From Alfred Wrigley 12 March 1868
Grammar School, | Clapham, S.
March 12 | 1868
My dear Sir
The letter sent to you in my last, was the most recent of those I had the pleasure of receiving from you.1 I was under the impression that the intention of removing Horace was in abeyance—and that it would be abandoned or deferred. In struggling against certain educational defects, I refer especially to writing, spelling〈,〉 style &c, &c, I may occasionally have hurt his feelings. In other respects, he has ever shewn himself gentle and docile—with good intelligence but lacking activity. This I attribute to his taking but little exercise.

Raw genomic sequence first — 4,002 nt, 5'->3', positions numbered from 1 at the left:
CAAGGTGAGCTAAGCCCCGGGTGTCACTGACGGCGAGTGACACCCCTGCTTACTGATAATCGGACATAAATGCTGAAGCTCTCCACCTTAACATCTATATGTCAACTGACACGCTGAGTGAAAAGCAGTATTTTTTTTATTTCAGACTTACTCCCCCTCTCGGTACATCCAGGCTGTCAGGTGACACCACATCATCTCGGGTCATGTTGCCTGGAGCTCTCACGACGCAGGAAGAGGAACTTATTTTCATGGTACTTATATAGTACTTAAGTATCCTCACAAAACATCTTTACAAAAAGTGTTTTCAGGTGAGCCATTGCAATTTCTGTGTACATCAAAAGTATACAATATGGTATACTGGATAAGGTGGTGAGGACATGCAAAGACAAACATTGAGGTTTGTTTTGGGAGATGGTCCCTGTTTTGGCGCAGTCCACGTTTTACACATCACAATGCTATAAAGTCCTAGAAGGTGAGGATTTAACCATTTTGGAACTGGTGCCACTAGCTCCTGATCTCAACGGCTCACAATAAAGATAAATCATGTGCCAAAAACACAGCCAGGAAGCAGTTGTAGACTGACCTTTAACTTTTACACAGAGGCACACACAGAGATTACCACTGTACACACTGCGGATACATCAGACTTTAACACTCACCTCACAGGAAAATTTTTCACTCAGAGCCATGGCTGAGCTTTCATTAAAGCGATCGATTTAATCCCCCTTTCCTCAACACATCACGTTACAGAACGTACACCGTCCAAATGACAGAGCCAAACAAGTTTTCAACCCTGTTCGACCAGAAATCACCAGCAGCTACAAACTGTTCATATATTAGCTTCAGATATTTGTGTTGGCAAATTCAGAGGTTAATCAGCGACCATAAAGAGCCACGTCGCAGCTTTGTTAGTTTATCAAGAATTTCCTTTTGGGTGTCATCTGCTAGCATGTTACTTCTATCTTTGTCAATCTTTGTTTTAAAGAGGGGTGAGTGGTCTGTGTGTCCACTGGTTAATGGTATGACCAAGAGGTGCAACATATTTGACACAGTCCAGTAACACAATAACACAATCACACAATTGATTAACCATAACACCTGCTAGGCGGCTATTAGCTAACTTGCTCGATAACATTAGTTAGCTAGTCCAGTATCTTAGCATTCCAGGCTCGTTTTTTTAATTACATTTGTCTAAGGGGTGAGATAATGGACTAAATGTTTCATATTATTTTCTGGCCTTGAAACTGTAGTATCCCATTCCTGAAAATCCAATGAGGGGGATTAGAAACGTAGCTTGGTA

The intimations made at Christmas respecting Horace, although I hoped that subsequent events might prevent their being carried out, were quite sufficient ‘notice’;2 and this view entirely precluded from my mind any other.
I shall part from Horace with much regret, and with my best wishes for his future success in life.
The enquiries of Mr Rouse I will answer this evening.3
I remain | My dear Sir | Yours very sincerely | Alfred Wrigley
Charles Darwin Esqre.
Had hoped that the intention of removing Horace from school had been abandoned and regrets that it has not.
Please cite as
Darwin Correspondence Project, “Letter no. 6006,” accessed on 22 January 2017, http://www.darwinproject.ac.uk/DCP-LETT-6006